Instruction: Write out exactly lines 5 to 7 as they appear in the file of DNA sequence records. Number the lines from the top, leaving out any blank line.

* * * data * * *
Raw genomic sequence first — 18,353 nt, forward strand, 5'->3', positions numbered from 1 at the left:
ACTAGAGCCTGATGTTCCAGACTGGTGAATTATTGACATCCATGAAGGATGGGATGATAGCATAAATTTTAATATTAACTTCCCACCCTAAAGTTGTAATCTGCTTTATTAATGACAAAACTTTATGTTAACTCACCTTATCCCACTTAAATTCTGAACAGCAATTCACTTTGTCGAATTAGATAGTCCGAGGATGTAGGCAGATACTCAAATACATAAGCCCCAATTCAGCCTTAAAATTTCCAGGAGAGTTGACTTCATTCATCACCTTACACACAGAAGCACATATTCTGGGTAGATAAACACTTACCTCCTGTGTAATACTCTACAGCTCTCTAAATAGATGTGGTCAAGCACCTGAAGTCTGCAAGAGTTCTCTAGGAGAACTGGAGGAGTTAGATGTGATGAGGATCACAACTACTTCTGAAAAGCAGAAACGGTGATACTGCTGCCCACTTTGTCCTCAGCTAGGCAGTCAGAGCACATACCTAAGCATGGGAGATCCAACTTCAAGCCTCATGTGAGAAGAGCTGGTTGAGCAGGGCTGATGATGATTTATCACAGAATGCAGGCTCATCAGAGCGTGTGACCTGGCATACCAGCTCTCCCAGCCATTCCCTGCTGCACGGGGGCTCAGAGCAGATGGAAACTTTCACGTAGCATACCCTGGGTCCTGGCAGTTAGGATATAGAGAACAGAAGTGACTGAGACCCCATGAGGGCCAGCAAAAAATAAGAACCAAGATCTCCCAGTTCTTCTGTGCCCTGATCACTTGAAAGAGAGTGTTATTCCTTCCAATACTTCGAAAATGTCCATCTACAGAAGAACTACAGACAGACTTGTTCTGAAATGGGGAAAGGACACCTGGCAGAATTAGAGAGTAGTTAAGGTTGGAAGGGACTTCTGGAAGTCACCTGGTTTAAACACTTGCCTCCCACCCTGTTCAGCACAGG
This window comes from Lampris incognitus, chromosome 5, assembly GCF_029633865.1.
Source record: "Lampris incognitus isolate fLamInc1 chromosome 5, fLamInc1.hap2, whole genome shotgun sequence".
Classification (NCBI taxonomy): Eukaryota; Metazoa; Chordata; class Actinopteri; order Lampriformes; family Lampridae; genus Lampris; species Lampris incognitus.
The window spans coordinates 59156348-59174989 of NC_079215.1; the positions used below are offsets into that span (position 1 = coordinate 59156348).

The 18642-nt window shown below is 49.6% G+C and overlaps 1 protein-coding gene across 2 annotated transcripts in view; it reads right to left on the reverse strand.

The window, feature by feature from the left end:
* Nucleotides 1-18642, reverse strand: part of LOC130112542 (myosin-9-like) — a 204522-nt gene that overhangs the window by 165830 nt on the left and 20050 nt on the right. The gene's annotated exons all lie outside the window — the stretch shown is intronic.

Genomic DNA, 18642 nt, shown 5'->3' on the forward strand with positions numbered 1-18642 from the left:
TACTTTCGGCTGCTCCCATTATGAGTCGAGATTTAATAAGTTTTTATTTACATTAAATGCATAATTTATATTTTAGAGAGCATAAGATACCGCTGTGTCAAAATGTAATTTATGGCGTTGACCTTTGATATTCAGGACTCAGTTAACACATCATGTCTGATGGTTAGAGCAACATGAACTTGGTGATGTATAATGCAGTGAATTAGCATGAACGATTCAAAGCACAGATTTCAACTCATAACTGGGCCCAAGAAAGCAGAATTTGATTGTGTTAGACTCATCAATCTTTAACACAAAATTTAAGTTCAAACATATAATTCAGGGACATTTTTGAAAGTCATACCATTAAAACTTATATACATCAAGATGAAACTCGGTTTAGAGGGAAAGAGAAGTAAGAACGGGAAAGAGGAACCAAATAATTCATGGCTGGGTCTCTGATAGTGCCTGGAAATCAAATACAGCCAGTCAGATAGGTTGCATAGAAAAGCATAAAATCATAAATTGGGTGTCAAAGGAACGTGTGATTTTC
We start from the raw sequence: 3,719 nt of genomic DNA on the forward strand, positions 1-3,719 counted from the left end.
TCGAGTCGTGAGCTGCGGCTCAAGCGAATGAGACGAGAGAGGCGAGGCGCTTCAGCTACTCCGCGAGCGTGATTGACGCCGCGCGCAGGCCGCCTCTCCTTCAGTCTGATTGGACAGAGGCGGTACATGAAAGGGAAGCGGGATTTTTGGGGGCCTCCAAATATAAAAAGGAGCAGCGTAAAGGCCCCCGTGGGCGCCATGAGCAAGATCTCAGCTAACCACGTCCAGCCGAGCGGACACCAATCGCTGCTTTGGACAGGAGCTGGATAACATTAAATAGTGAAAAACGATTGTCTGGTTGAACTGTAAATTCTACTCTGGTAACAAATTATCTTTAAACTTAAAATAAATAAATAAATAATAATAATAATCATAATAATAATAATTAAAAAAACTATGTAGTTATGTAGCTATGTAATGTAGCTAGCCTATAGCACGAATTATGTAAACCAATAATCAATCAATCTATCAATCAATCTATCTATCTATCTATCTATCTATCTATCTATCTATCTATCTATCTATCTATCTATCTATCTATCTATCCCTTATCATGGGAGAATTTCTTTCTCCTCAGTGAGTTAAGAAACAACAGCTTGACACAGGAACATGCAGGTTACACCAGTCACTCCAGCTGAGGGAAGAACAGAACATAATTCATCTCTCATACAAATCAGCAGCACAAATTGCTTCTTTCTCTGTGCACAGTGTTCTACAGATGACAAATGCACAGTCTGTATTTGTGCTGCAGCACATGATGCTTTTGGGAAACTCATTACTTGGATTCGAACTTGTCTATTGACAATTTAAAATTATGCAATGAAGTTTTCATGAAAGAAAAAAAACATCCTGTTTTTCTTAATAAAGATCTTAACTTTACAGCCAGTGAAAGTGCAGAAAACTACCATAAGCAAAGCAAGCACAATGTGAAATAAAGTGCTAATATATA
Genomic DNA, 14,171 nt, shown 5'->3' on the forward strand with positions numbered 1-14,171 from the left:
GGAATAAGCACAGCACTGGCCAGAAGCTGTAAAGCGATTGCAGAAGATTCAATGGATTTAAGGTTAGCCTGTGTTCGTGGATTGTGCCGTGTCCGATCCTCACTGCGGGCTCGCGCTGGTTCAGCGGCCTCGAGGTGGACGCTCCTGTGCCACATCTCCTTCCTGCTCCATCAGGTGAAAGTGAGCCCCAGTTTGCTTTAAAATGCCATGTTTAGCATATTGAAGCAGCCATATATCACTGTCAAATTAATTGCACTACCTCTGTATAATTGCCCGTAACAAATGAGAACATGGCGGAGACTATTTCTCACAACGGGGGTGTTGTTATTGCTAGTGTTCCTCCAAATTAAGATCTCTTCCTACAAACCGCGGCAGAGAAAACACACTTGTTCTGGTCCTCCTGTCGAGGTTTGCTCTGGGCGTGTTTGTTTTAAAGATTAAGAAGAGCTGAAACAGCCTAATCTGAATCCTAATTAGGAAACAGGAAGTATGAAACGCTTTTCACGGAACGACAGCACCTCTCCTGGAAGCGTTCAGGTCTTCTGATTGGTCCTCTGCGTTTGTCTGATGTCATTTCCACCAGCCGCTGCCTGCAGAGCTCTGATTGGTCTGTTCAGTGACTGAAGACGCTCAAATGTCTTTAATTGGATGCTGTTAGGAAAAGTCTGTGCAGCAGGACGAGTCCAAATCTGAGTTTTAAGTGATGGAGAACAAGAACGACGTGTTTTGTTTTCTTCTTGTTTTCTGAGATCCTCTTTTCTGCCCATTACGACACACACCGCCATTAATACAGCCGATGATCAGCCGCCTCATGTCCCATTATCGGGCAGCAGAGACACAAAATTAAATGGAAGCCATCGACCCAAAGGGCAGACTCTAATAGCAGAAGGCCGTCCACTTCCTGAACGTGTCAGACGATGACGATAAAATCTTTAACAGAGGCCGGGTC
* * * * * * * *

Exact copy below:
Classification (NCBI taxonomy): Eukaryota; Metazoa; Chordata; class Actinopteri; order Lampriformes; family Lampridae; genus Lampris; species Lampris incognitus.
The window spans coordinates 59156348-59174989 of NC_079215.1; the positions used below are offsets into that span (position 1 = coordinate 59156348).

The 18642-nt window shown below is 49.6% G+C and overlaps 1 protein-coding gene across 2 annotated transcripts in view; it reads right to left on the reverse strand.